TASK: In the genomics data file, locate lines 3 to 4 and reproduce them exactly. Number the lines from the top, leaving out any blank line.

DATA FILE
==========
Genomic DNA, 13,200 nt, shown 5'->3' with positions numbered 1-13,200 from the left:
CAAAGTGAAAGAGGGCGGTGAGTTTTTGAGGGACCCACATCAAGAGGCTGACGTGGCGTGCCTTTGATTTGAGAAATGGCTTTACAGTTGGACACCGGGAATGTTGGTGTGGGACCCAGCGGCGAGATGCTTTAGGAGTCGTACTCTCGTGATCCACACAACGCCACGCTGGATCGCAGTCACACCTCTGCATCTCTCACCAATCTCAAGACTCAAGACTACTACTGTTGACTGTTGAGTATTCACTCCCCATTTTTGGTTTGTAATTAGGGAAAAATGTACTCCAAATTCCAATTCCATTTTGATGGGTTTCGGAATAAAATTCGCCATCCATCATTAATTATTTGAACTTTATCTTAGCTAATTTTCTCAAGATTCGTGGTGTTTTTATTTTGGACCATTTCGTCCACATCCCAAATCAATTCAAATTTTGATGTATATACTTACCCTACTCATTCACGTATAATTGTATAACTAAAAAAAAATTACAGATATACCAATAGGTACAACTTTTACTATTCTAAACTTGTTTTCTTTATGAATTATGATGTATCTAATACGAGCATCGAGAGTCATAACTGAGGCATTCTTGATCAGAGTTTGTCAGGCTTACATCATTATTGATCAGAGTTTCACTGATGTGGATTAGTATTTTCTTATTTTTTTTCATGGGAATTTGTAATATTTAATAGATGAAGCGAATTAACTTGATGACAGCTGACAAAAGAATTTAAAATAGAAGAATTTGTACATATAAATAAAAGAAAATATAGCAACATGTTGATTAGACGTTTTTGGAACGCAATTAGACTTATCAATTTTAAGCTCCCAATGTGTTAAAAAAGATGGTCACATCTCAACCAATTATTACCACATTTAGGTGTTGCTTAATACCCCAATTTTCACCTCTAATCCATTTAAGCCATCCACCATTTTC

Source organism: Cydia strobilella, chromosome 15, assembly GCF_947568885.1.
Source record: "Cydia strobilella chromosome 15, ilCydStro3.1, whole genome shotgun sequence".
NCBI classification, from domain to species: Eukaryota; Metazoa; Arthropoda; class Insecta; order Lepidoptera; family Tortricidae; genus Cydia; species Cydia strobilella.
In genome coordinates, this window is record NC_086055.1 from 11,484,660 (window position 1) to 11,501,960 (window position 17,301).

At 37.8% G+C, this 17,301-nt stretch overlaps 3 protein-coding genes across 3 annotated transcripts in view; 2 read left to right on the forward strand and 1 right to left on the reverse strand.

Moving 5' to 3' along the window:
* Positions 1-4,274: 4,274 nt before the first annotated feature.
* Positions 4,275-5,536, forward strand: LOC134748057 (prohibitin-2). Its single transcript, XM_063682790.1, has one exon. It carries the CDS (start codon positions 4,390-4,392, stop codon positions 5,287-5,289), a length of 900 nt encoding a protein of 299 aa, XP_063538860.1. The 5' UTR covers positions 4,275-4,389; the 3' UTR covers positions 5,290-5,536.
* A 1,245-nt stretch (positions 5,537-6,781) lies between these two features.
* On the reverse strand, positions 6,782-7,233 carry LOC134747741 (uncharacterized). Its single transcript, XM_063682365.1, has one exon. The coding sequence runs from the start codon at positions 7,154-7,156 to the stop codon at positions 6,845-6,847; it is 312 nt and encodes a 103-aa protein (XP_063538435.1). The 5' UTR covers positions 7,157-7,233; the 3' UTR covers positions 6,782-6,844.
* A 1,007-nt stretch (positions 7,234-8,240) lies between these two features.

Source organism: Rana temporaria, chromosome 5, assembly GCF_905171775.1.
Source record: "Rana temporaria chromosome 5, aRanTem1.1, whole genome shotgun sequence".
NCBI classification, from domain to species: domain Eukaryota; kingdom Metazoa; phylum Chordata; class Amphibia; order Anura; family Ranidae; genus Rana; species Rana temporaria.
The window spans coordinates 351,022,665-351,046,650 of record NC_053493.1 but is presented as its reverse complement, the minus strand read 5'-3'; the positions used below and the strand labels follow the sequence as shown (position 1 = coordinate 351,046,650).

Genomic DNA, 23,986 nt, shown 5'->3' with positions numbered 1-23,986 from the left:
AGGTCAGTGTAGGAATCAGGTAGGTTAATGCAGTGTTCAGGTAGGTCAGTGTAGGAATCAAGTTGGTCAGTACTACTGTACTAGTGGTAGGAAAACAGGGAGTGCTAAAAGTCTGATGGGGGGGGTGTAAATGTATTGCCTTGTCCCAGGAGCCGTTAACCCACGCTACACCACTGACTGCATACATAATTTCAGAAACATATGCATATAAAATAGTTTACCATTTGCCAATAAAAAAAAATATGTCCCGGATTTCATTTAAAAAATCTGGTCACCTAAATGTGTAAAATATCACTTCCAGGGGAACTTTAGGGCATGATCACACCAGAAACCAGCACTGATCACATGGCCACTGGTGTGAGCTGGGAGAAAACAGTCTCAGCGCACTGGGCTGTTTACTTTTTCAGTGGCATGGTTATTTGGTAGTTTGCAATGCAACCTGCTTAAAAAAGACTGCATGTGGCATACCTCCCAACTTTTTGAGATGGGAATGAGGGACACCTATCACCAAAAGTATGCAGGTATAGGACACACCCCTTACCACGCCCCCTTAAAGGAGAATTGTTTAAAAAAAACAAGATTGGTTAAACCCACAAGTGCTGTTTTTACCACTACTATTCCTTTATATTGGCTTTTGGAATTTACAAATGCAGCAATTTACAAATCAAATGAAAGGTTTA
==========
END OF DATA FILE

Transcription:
Source organism: Cydia strobilella, chromosome 15, assembly GCF_947568885.1.
Source record: "Cydia strobilella chromosome 15, ilCydStro3.1, whole genome shotgun sequence".